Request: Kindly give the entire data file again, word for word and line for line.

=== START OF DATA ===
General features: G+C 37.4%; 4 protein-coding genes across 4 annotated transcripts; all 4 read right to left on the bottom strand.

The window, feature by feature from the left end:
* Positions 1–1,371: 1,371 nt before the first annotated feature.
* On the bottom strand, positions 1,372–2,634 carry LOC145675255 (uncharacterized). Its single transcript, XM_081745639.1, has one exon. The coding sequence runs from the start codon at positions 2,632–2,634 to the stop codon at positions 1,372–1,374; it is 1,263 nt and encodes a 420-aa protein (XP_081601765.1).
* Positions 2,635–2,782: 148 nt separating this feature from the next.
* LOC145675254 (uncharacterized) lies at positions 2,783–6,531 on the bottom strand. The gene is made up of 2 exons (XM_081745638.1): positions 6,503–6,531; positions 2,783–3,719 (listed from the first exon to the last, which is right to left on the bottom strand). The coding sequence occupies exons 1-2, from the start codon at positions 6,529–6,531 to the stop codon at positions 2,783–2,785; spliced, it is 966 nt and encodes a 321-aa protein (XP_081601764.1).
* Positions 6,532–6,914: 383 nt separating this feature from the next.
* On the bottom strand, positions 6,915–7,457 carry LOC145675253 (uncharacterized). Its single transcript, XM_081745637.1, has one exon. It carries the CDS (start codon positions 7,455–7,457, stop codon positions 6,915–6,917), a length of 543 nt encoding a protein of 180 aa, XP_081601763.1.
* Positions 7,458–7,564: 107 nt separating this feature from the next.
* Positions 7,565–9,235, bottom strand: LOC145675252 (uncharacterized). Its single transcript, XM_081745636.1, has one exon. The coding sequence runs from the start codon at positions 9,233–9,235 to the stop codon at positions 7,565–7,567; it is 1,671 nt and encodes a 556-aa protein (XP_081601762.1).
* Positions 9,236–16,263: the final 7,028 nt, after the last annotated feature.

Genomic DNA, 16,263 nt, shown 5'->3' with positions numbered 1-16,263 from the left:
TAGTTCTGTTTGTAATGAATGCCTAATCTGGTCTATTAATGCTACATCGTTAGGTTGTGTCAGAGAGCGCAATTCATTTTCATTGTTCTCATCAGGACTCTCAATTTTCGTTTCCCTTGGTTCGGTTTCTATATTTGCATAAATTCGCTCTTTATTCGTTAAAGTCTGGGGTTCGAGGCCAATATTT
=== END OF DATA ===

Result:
General features: G+C 37.4%; 4 protein-coding genes across 4 annotated transcripts; all 4 read right to left on the bottom strand.

The window, feature by feature from the left end:
* Positions 1–1,371: 1,371 nt before the first annotated feature.
* On the bottom strand, positions 1,372–2,634 carry LOC145675255 (uncharacterized). Its single transcript, XM_081745639.1, has one exon. The coding sequence runs from the start codon at positions 2,632–2,634 to the stop codon at positions 1,372–1,374; it is 1,263 nt and encodes a 420-aa protein (XP_081601765.1).
* Positions 2,635–2,782: 148 nt separating this feature from the next.
* LOC145675254 (uncharacterized) lies at positions 2,783–6,531 on the bottom strand. The gene is made up of 2 exons (XM_081745638.1): positions 6,503–6,531; positions 2,783–3,719 (listed from the first exon to the last, which is right to left on the bottom strand). The coding sequence occupies exons 1-2, from the start codon at positions 6,529–6,531 to the stop codon at positions 2,783–2,785; spliced, it is 966 nt and encodes a 321-aa protein (XP_081601764.1).
* Positions 6,532–6,914: 383 nt separating this feature from the next.
* On the bottom strand, positions 6,915–7,457 carry LOC145675253 (uncharacterized). Its single transcript, XM_081745637.1, has one exon. It carries the CDS (start codon positions 7,455–7,457, stop codon positions 6,915–6,917), a length of 543 nt encoding a protein of 180 aa, XP_081601763.1.
* Positions 7,458–7,564: 107 nt separating this feature from the next.
* Positions 7,565–9,235, bottom strand: LOC145675252 (uncharacterized). Its single transcript, XM_081745636.1, has one exon. The coding sequence runs from the start codon at positions 9,233–9,235 to the stop codon at positions 7,565–7,567; it is 1,671 nt and encodes a 556-aa protein (XP_081601762.1).
* Positions 9,236–16,263: the final 7,028 nt, after the last annotated feature.

Genomic DNA, 16,263 nt, shown 5'->3' with positions numbered 1-16,263 from the left:
TAGTTCTGTTTGTAATGAATGCCTAATCTGGTCTATTAATGCTACATCGTTAGGTTGTGTCAGAGAGCGCAATTCATTTTCATTGTTCTCATCAGGACTCTCAATTTTCGTTTCCCTTGGTTCGGTTTCTATATTTGCATAAATTCGCTCTTTATTCGTTAAAGTCTGGGGTTCGAGGCCAATATTT